Posted 7:53a.m., Tuesday, April 19, 2011
Tuckerman Ravine has Low avalanche danger. Natural and human-triggered avalanches are unlikely but you’ll want to watch for unstable snow on isolated terrain features.
Huntington Ravine is under a General Advisory. You will need to do your own snow stability assessments when using avalanche terrain in Huntington Ravine. A danger of falling ice exists and will persist until it all comes down.
Monday is behind us and today looks like it could be a decent day on the mountain. There are some thin high clouds but overall the weather is nice and I’m happy to see my shadow. A quick scan provides evidence of the recent snow that fell on the mountain. In most places it is merely dust on crust but there are a handful of locations, especially protected E aspects, where it has piled up a little deeper. The temperature has stayed cold enough that the new snow in the courtyard at Hermit Lake remains dry and has yet to be affected by the sun. This should change today however as temperatures are expected to push the freezing mark in our forecast areas and winds should mellow out to 30mph (48kph) from the WNW. Where a thin blanket of snow covers the old surface we’ll probably see a change to mush on top of an icy surface that is slow to soften. Where the old surface is exposed to the sun we’ll see something more akin to springtime corn snow. One of the biggest factors in the different reactions to solar gain between the two snow types is color and this will help you plan your route selection. The older snow is dirtier and darker and stands in relatively stark contrast to the fresh-looking white stuff from the past couple of days. While the lighter snow will reflect much of the sun the darker snow will absorb that heat which will in turn loosen some of the icy bonds that hold the large snow grains together. Voila! A thin layer of spring corn for your recreational pleasure. Where might one go to harvest such fruit of the mountain you ask? I’d place my money on the south-facing slopes from Lobster Claw around to the Lip but watch the run-outs below some of these slopes. The Lunch Rocks are slowly melting out and a sliding fall in a yet-to-be-softened Sluice or Right Gully has the ability to send you flying right into the first aid cache. Ironic but true. We still have a few more degrees until we push above freezing at Hermit Lake so don’t get too excited and run out there before the sun has worked its magic. Patience young Grasshopper!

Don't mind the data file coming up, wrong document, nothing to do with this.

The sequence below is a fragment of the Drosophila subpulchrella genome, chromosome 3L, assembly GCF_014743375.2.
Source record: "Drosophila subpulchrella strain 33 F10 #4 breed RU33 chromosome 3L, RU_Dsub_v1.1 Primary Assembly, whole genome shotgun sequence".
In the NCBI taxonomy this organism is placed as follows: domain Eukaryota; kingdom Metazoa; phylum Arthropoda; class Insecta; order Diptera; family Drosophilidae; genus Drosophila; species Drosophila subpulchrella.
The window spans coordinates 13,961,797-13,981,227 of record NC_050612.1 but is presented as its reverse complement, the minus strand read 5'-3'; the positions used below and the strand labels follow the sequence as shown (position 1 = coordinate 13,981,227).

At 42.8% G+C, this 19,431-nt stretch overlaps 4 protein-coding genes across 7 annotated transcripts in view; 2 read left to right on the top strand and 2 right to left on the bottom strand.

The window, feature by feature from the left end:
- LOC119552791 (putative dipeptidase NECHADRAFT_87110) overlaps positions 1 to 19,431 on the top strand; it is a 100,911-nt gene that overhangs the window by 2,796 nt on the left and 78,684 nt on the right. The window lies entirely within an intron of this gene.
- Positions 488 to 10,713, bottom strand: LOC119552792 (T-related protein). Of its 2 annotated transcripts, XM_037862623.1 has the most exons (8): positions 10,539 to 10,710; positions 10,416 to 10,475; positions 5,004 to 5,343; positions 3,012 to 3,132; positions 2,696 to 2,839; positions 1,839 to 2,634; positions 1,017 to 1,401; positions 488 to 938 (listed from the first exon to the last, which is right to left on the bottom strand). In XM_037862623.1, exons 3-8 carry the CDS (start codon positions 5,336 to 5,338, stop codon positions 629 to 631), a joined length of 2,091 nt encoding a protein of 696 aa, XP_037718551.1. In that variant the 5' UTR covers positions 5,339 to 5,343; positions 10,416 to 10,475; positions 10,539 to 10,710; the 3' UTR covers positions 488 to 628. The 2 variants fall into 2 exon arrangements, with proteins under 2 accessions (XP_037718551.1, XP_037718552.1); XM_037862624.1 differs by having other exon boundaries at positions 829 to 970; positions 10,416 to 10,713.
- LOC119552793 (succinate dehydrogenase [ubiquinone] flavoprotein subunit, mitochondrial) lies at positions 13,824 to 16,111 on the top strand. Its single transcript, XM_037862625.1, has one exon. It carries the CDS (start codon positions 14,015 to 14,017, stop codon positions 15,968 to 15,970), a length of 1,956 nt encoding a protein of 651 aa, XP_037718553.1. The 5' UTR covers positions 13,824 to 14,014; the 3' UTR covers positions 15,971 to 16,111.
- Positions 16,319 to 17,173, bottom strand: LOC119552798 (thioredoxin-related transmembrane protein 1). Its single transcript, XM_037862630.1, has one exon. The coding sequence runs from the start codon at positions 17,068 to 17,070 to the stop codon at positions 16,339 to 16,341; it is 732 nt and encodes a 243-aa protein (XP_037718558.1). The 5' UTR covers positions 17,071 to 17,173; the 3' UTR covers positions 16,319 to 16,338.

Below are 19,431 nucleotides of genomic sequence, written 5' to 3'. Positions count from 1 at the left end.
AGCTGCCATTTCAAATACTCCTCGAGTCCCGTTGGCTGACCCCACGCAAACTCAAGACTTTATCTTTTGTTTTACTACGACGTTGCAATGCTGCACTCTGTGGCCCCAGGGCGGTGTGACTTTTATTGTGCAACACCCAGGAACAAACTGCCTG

You’ll also want to identify and avoid the waterfall hole in the Lip which has been partially obscured by new snow. Inside this hole is a waterfall which feeds a river under the floor of the ravine. Falling in there is bad, REALLY bad. As you wrap farther around the compass rose and start dealing with E and N aspects less softening will occur and you’d be better off looking for new cold snow rather than softened old surface. Just remember that this new snow overlies a very icy bed surface and isolated pockets of windslab could be reactive to a human trigger. They may not be big enough to bury you but if they knock you off your feet and spit you out onto a 40 degree icy slope you’re probably going to be least happy person on the mountain. Crampons and an ice ax will be the tools of choice while traveling over the rock-hard old surface until it softens and in shaded areas this is unlikely today. Remember the groundhog parable—we can learn a lot from watching shadows.
The Sherburne Ski Trail is bumped up for your enjoyment. When it is frozen it is hateful. When it is soft it may make you smile. Watch for water ice, vegetation and the occasional rock poking through the snow. If your legs allow you can make turns all the way to the parking lot.
- Safe travel in avalanche terrain requires training and experience. This advisory is just one tool to help you make your own decisions in avalanche terrain. You control your own risk by choosing where, when, and how you travel.
- Anticipate a changing avalanche danger when actual weather differs from the higher summits forecast. For more information contact the Forest Service Snow Rangers, the AMC at the Pinkham Notch Visitor Center, or the caretaker at Hermit Lake Shelters.
- This advisory expires at midnight. A new advisory will be issued tomorrow.
Justin Preisendorfer, Snow Ranger
USDA Forest Service
White Mountain National Forest
(603) 466-2713 TTY (603) 466-2856